|Bella is my sister's dog. We mind her when they go away. She likes cars.|
This piece is from yesterday's Weekend Australian magazine. Author is Phillip Adams.
I'm posting it because it is a delightfully whimsical treatment of the topic canine.
I hope you enjoy it.
The dog in the pic is Bella. She's not my dog. After owning a series of Heelers down through the years our current urban location makes further involvement with Heelers impossible - more's the pity.
They're my favourite breed.
Asked to write an intro to a book on dogs. Got me thinking about them again. Not that they're ever far from my mind.
The first column I remember writing, about 200 years ago, was about a dog who followed me on my bike along the rutted, dusty roads to Eltham High. A beloved bitzer who gave dignity to the unfortunate term mongrel. Mongrel? A derogatory word - yet as fine a breed as the most pure-bred and patrician pooch. Which all too often is a canine fashion statement doomed to be dumped in the death rows of dog pounds once the fashions change.
(To deviate briefly. It is greatly to Australia’s credit that we are a mongrel nation. None of that Aryan or ethnic purity for us. We benefit from hybrid vigour. Every race and religion - as mixed up as the flora in our multi-horticultural society.)
I regard dogs and trees as superior beings to humans. Trees are reliable and beautiful. They give us shade, timber and oxygen - and the paper on which our books and this journal are published. And, unless set ablaze by terrorist arsonists with the WMDs that come in a matchbox, they also store carbon. Give trees citizenship, I say. Give' em the vote. Governments of oaks, elms and eucalypts would be a huge improvement.
Ditto for dogs. Since that first bitzer I’ve had dozens, mostly mongrels, all friends. As reliable as trees, but with a sense of humour.
Some were gifts, others refugees who just turned up at the farm. A few would die from snakebite, one was killed by a kanga, but mostly they had good lives and died of old age. All intelligent, loyal and sweet of nature. Devoid of vanity. They taught me a lot - particularly how to live in the moment. A few taught me to chase sticks but I'm still trying to learn to wag my tail. It’s not for nothing that dog is god backwards.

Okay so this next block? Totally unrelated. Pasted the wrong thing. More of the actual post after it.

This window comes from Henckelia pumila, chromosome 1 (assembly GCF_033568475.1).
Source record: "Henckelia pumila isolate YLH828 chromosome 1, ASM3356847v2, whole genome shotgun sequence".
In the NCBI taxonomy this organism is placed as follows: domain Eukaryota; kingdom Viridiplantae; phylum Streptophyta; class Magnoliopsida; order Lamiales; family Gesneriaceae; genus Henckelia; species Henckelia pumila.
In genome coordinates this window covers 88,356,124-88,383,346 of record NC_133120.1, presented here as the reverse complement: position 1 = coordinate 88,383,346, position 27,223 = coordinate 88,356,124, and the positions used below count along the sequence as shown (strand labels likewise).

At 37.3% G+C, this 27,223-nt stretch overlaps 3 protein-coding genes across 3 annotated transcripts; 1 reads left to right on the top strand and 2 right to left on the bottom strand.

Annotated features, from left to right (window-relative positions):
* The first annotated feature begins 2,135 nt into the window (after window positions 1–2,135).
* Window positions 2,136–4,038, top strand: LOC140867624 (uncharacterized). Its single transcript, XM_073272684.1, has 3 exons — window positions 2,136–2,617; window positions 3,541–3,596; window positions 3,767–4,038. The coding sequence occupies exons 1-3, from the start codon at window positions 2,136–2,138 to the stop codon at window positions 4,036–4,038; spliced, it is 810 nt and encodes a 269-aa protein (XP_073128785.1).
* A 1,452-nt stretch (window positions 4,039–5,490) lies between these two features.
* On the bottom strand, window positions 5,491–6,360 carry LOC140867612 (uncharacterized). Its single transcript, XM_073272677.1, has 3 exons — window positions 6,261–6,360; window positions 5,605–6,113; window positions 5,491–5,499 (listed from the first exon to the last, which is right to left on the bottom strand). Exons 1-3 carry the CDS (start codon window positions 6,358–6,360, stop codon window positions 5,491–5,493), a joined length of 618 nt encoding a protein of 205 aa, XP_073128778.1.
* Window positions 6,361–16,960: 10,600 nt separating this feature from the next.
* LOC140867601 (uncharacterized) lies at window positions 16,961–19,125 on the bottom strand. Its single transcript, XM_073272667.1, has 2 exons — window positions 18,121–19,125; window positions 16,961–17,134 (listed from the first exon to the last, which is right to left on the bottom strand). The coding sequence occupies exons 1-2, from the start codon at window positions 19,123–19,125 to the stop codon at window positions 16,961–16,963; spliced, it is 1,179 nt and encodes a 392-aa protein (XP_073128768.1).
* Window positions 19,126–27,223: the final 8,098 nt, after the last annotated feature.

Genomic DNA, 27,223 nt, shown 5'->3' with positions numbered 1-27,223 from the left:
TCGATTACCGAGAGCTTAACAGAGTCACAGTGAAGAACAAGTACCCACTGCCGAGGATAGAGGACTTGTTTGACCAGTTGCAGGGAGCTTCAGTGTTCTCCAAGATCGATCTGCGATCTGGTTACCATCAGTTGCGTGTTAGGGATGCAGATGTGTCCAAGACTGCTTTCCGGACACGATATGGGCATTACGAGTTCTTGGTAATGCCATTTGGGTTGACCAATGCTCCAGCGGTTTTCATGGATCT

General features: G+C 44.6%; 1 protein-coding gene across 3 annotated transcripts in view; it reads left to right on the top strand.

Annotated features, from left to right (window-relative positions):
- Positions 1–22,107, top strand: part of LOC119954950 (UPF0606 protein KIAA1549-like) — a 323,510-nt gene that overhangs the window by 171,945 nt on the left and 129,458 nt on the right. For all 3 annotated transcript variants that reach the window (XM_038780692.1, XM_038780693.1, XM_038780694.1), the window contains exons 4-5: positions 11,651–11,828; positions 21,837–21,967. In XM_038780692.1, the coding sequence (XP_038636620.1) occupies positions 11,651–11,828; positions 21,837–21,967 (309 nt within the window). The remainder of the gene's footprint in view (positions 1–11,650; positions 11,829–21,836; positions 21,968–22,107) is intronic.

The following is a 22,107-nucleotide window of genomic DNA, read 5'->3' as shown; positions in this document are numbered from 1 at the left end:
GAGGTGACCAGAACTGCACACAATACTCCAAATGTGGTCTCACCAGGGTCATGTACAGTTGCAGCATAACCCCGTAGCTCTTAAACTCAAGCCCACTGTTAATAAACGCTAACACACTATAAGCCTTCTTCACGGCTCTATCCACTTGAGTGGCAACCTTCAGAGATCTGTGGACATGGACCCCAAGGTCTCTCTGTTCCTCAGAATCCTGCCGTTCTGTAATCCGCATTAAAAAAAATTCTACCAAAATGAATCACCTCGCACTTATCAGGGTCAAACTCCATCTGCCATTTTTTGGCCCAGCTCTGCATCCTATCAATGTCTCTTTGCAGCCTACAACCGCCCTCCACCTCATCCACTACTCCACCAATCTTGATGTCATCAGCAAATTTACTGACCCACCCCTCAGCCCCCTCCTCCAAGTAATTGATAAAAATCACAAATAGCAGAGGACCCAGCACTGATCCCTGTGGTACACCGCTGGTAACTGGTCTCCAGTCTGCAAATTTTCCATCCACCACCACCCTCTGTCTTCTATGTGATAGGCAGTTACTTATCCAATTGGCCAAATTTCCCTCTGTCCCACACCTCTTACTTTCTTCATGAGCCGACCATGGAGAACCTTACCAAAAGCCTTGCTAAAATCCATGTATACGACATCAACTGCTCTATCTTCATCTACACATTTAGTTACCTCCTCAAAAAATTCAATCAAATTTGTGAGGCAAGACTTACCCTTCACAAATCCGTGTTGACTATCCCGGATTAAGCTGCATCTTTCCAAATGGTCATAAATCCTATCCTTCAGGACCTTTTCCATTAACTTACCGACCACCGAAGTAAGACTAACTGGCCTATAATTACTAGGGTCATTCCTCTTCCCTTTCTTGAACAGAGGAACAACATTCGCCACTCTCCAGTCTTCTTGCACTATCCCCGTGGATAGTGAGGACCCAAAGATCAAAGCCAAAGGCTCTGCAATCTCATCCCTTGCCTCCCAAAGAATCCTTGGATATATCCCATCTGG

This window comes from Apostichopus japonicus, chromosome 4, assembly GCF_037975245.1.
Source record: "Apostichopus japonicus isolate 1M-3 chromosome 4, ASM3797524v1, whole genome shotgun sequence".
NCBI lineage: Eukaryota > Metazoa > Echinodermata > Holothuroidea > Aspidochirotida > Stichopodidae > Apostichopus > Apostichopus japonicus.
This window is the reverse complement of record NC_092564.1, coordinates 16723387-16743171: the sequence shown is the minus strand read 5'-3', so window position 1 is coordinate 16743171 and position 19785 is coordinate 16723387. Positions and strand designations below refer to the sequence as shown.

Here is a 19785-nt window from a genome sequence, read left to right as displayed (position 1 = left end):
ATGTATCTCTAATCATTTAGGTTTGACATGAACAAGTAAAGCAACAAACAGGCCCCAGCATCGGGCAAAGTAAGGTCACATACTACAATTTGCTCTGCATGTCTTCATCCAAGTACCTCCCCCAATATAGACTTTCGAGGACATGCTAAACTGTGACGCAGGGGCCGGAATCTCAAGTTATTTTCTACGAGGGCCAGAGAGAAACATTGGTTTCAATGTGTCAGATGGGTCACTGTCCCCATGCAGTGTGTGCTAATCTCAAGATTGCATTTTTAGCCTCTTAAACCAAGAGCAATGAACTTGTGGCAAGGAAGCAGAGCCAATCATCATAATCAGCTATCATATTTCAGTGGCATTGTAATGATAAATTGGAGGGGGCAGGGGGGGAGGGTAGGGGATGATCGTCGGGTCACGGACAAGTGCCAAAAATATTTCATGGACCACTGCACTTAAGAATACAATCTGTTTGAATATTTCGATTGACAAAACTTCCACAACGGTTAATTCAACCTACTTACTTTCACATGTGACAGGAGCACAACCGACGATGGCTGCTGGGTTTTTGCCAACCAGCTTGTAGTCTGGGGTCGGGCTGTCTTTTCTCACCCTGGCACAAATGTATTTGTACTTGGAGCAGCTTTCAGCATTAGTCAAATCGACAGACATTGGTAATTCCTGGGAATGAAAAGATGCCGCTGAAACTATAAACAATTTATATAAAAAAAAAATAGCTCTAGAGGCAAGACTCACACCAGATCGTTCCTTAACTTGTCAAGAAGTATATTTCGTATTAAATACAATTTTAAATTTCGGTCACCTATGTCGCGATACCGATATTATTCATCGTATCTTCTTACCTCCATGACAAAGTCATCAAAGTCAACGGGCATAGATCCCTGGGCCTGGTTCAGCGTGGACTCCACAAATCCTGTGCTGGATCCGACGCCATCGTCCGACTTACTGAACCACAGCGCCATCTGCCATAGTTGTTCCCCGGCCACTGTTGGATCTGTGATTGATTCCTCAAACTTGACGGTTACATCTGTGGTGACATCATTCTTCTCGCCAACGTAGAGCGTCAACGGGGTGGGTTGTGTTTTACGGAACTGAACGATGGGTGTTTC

Perhaps He put them on Earth to keep an eye on us, to appeal to the better angels of our being. Perhaps they are angels, wingless and furry ones. With fleas. (Well Perhaps dogs are angels, wingless and furry ones. With fleas why not? The standard-issue angel resembles a human chook.)
Certainly the farm's surviving dogs - one-eyed Tommy and his son Squire - retain a degree of spirituality, despite rolling in cow dung and chasing rabbits. Looked into the eyes of an adoring dog lately? God is love? So is dog.
There's no denying that some dogs, judged in human terms at least, seem more demonic than angelic. Ask Lindy Chamberlain - or people in the bush besieged by wild dogs that tear the throats from their lambs. But let us remember that every dog on Earth - and there are hundreds of millions of them - descended from the grey wolf. Every breed is a result of human intervention. We've been designing dogs for specific purposes for 15,000 years - from the poodle to the Pekingese, the Jack Russell to the Alsatians beloved of the Nazis. Many of the wild dogs on our place were bred for pig-hunting - and went AWOL. So canine criminality is as much our fault as those poor, preposterous, powder-puff pooches created for the aristocratic lap.
While I'm writing an intro for a book about dogs, it's also about people who try to free the dogs dumped by humans on death row. Give them hope and a home. Many puppies are mass-produced in appalling puppy farms, pumped out of bitches in circumstances not much different to the factory farming of penned pigs and poultry, producing stressed and neurotic animals.
Meanwhile, ever greater numbers of unwanted dogs are being "put down", to employ the approved euphemism. Australia has one of the world's highest rates of capital punishment for entirely innocent animals.
Hundreds of thousands of dogs are executed per annum. So, think before you buy. Talk to a pet rescue organisation.
Visit a pound. Get a pre-owned dog - and save it from the needle. You will be amply rewarded. Try www.petrescue.com.au